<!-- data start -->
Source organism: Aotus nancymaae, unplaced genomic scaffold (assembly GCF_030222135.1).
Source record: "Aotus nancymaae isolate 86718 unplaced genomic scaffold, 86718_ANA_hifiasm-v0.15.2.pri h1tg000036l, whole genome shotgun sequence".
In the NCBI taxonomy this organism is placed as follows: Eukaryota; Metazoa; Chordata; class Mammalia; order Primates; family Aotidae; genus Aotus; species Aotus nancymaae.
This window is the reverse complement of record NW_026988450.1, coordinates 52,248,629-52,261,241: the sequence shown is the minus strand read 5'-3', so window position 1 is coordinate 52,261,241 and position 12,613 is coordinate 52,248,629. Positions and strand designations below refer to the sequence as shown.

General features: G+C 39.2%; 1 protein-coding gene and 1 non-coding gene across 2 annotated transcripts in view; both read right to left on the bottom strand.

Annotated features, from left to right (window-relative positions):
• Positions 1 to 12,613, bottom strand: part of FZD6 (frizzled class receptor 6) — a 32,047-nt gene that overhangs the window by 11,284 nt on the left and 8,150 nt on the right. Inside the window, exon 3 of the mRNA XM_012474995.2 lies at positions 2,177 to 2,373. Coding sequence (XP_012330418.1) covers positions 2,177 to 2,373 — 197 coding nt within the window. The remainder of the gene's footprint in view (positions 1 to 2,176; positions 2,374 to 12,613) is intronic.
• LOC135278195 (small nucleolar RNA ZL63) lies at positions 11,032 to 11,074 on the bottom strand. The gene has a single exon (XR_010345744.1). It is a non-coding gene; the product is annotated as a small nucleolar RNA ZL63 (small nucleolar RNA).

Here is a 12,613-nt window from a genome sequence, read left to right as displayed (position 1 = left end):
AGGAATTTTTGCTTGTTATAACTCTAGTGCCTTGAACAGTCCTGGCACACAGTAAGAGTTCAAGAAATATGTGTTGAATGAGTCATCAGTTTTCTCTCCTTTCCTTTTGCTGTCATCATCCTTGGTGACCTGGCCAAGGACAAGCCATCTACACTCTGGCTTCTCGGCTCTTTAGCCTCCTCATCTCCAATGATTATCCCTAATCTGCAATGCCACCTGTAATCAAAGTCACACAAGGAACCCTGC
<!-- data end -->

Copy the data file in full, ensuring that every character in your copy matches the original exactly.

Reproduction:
Source organism: Aotus nancymaae, unplaced genomic scaffold (assembly GCF_030222135.1).
Source record: "Aotus nancymaae isolate 86718 unplaced genomic scaffold, 86718_ANA_hifiasm-v0.15.2.pri h1tg000036l, whole genome shotgun sequence".
In the NCBI taxonomy this organism is placed as follows: Eukaryota; Metazoa; Chordata; class Mammalia; order Primates; family Aotidae; genus Aotus; species Aotus nancymaae.
This window is the reverse complement of record NW_026988450.1, coordinates 52,248,629-52,261,241: the sequence shown is the minus strand read 5'-3', so window position 1 is coordinate 52,261,241 and position 12,613 is coordinate 52,248,629. Positions and strand designations below refer to the sequence as shown.

General features: G+C 39.2%; 1 protein-coding gene and 1 non-coding gene across 2 annotated transcripts in view; both read right to left on the bottom strand.

Annotated features, from left to right (window-relative positions):
• Positions 1 to 12,613, bottom strand: part of FZD6 (frizzled class receptor 6) — a 32,047-nt gene that overhangs the window by 11,284 nt on the left and 8,150 nt on the right. Inside the window, exon 3 of the mRNA XM_012474995.2 lies at positions 2,177 to 2,373. Coding sequence (XP_012330418.1) covers positions 2,177 to 2,373 — 197 coding nt within the window. The remainder of the gene's footprint in view (positions 1 to 2,176; positions 2,374 to 12,613) is intronic.
• LOC135278195 (small nucleolar RNA ZL63) lies at positions 11,032 to 11,074 on the bottom strand. The gene has a single exon (XR_010345744.1). It is a non-coding gene; the product is annotated as a small nucleolar RNA ZL63 (small nucleolar RNA).

Here is a 12,613-nt window from a genome sequence, read left to right as displayed (position 1 = left end):
AGGAATTTTTGCTTGTTATAACTCTAGTGCCTTGAACAGTCCTGGCACACAGTAAGAGTTCAAGAAATATGTGTTGAATGAGTCATCAGTTTTCTCTCCTTTCCTTTTGCTGTCATCATCCTTGGTGACCTGGCCAAGGACAAGCCATCTACACTCTGGCTTCTCGGCTCTTTAGCCTCCTCATCTCCAATGATTATCCCTAATCTGCAATGCCACCTGTAATCAAAGTCACACAAGGAACCCTGC